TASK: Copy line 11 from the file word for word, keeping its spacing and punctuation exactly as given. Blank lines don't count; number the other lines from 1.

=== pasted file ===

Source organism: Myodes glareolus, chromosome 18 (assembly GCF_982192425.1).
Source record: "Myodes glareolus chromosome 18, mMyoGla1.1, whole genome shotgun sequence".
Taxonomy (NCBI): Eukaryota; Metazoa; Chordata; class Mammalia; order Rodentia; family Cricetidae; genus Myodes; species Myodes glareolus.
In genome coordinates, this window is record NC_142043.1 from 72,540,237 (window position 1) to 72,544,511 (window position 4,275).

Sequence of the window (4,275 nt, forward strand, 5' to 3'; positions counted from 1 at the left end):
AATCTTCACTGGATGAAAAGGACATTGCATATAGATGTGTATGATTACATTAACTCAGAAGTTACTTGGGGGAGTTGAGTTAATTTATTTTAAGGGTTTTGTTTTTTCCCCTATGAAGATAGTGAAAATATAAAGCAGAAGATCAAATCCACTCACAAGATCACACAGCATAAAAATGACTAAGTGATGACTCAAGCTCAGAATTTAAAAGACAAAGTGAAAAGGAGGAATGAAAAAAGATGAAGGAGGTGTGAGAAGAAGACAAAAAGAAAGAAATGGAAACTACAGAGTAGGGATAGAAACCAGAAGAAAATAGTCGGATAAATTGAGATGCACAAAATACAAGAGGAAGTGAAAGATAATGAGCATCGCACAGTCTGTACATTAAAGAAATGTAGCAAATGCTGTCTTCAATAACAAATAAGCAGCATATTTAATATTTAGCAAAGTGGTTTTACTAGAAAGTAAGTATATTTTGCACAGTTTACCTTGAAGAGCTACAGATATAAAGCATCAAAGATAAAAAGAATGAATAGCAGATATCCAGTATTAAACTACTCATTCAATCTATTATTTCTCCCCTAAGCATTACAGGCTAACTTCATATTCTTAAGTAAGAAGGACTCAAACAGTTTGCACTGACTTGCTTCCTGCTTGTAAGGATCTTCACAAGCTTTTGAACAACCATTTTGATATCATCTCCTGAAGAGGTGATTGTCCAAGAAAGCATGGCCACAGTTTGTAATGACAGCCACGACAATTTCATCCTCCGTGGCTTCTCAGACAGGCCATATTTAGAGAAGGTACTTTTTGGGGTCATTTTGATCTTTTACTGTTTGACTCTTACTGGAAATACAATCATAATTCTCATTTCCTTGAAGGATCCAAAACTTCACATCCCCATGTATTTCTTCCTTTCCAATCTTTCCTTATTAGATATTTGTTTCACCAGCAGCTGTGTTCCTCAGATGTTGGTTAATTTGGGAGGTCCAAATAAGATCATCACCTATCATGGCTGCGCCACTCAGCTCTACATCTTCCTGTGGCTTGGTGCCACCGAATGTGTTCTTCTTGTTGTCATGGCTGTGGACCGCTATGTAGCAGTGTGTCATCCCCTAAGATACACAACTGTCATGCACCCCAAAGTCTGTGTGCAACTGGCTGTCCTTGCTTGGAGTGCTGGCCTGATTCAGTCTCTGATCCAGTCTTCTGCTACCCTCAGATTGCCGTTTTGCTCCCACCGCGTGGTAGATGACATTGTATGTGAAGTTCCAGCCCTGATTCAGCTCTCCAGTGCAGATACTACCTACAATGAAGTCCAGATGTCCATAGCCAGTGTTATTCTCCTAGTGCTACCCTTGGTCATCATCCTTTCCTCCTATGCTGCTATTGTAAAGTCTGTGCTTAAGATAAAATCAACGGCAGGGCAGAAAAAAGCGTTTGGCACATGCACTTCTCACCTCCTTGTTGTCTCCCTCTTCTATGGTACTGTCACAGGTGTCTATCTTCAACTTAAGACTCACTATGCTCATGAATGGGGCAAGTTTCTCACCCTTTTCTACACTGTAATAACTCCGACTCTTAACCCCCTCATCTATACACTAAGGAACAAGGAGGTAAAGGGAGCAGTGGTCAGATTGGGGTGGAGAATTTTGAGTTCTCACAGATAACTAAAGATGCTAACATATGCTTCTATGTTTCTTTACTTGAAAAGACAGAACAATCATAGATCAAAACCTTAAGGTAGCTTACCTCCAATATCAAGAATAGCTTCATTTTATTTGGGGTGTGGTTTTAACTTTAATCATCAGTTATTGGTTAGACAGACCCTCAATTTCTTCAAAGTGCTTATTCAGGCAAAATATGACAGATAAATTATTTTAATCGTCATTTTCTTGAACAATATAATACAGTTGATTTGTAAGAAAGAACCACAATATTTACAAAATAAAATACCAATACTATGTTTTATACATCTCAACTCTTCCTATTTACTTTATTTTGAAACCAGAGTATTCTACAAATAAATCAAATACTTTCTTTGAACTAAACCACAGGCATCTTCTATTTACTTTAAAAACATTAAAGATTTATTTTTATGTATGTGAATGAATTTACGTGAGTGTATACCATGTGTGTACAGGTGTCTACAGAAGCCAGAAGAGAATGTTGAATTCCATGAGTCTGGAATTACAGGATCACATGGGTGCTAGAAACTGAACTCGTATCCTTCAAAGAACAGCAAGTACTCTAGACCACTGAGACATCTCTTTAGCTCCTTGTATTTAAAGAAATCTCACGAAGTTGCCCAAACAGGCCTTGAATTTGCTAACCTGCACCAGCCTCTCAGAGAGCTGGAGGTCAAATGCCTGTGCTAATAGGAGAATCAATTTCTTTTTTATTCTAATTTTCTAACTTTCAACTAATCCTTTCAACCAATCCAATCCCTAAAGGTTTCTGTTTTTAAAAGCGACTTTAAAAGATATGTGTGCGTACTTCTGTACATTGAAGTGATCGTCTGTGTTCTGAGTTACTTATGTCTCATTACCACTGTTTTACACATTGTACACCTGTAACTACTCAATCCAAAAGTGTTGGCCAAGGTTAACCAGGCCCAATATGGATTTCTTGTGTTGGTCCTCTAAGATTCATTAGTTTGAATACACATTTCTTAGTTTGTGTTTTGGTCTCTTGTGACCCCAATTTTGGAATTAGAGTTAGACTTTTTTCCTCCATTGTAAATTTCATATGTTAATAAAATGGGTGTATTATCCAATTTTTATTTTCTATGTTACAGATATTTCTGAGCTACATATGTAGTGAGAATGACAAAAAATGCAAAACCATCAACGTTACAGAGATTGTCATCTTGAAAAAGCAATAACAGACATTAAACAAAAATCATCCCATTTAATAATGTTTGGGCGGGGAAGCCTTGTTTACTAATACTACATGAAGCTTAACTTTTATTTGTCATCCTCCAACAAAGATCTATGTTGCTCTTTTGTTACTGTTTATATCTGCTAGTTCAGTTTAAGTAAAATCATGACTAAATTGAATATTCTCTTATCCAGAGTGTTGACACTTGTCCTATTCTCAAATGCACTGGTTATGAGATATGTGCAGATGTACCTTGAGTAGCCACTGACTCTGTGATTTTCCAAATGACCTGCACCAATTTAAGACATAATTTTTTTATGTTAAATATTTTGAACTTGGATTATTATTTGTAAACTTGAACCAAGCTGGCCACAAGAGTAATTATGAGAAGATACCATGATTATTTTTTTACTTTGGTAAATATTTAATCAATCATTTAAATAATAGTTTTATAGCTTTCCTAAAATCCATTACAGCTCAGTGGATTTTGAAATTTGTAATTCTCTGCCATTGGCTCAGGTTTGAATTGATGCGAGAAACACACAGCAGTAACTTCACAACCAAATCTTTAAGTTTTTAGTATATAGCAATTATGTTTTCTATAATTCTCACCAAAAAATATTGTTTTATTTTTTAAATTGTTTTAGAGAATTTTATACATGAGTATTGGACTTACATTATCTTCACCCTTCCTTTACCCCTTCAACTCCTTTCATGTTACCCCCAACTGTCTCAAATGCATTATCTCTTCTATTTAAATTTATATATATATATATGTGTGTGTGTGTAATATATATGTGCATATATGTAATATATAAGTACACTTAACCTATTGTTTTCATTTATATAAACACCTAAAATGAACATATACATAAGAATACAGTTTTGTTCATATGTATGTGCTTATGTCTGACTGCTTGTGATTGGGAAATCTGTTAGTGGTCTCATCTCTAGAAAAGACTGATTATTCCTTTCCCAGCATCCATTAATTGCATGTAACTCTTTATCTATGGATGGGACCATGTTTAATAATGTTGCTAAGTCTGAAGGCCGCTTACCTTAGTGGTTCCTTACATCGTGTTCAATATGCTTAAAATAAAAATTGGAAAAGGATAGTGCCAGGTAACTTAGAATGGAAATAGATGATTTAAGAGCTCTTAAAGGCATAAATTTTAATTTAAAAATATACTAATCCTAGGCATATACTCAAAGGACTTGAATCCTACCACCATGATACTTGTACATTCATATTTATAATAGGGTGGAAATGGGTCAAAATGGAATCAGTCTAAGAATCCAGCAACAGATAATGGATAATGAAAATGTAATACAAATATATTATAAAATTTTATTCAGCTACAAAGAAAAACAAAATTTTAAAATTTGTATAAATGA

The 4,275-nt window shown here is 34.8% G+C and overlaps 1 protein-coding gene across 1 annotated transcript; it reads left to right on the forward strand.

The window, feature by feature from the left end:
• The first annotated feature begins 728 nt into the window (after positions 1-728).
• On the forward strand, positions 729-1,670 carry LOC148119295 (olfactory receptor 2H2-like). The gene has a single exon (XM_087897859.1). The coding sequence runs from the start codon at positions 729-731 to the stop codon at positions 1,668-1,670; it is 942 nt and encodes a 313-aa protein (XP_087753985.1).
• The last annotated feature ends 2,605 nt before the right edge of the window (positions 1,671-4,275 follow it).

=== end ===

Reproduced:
• The last annotated feature ends 2,605 nt before the right edge of the window (positions 1,671-4,275 follow it).